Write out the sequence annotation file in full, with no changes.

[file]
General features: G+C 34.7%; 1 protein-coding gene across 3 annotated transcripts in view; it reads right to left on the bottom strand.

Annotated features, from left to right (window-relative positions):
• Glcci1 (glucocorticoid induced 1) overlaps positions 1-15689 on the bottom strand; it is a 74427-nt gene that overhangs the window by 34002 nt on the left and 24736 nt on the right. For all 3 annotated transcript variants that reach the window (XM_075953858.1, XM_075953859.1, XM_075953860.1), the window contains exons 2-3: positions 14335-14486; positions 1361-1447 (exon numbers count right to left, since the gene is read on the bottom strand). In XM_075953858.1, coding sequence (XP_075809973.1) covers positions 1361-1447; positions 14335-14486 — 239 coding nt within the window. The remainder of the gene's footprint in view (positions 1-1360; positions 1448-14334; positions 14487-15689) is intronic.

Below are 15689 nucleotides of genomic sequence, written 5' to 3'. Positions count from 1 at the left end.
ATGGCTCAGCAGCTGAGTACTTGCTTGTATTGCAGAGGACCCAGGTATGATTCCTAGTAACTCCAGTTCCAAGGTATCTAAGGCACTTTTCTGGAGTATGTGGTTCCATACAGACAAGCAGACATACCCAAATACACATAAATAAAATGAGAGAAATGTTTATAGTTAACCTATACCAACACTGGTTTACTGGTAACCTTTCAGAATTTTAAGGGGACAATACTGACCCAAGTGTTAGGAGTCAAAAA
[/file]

General features: G+C 34.7%; 1 protein-coding gene across 3 annotated transcripts in view; it reads right to left on the bottom strand.

Annotated features, from left to right (window-relative positions):
• Glcci1 (glucocorticoid induced 1) overlaps positions 1-15689 on the bottom strand; it is a 74427-nt gene that overhangs the window by 34002 nt on the left and 24736 nt on the right. For all 3 annotated transcript variants that reach the window (XM_075953858.1, XM_075953859.1, XM_075953860.1), the window contains exons 2-3: positions 14335-14486; positions 1361-1447 (exon numbers count right to left, since the gene is read on the bottom strand). In XM_075953858.1, coding sequence (XP_075809973.1) covers positions 1361-1447; positions 14335-14486 — 239 coding nt within the window. The remainder of the gene's footprint in view (positions 1-1360; positions 1448-14334; positions 14487-15689) is intronic.

Below are 15689 nucleotides of genomic sequence, written 5' to 3'. Positions count from 1 at the left end.
ATGGCTCAGCAGCTGAGTACTTGCTTGTATTGCAGAGGACCCAGGTATGATTCCTAGTAACTCCAGTTCCAAGGTATCTAAGGCACTTTTCTGGAGTATGTGGTTCCATACAGACAAGCAGACATACCCAAATACACATAAATAAAATGAGAGAAATGTTTATAGTTAACCTATACCAACACTGGTTTACTGGTAACCTTTCAGAATTTTAAGGGGACAATACTGACCCAAGTGTTAGGAGTCAAAAA